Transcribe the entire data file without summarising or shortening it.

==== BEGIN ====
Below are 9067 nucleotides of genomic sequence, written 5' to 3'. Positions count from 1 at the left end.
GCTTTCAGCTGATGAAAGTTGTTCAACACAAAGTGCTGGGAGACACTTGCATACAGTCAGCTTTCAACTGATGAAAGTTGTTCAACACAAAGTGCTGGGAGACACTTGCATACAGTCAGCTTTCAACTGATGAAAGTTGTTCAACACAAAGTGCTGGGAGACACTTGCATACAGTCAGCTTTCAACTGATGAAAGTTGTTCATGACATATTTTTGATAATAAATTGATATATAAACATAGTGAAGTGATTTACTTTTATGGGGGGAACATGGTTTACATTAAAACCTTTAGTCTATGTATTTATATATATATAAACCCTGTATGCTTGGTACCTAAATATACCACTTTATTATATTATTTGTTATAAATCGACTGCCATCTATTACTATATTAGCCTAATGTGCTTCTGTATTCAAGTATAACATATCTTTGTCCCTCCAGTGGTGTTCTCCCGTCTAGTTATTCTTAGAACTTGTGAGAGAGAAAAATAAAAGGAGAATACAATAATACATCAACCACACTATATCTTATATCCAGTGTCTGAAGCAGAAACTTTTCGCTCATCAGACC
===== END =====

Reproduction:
Below are 9067 nucleotides of genomic sequence, written 5' to 3'. Positions count from 1 at the left end.
GCTTTCAGCTGATGAAAGTTGTTCAACACAAAGTGCTGGGAGACACTTGCATACAGTCAGCTTTCAACTGATGAAAGTTGTTCAACACAAAGTGCTGGGAGACACTTGCATACAGTCAGCTTTCAACTGATGAAAGTTGTTCAACACAAAGTGCTGGGAGACACTTGCATACAGTCAGCTTTCAACTGATGAAAGTTGTTCATGACATATTTTTGATAATAAATTGATATATAAACATAGTGAAGTGATTTACTTTTATGGGGGGAACATGGTTTACATTAAAACCTTTAGTCTATGTATTTATATATATATAAACCCTGTATGCTTGGTACCTAAATATACCACTTTATTATATTATTTGTTATAAATCGACTGCCATCTATTACTATATTAGCCTAATGTGCTTCTGTATTCAAGTATAACATATCTTTGTCCCTCCAGTGGTGTTCTCCCGTCTAGTTATTCTTAGAACTTGTGAGAGAGAAAAATAAAAGGAGAATACAATAATACATCAACCACACTATATCTTATATCCAGTGTCTGAAGCAGAAACTTTTCGCTCATCAGACC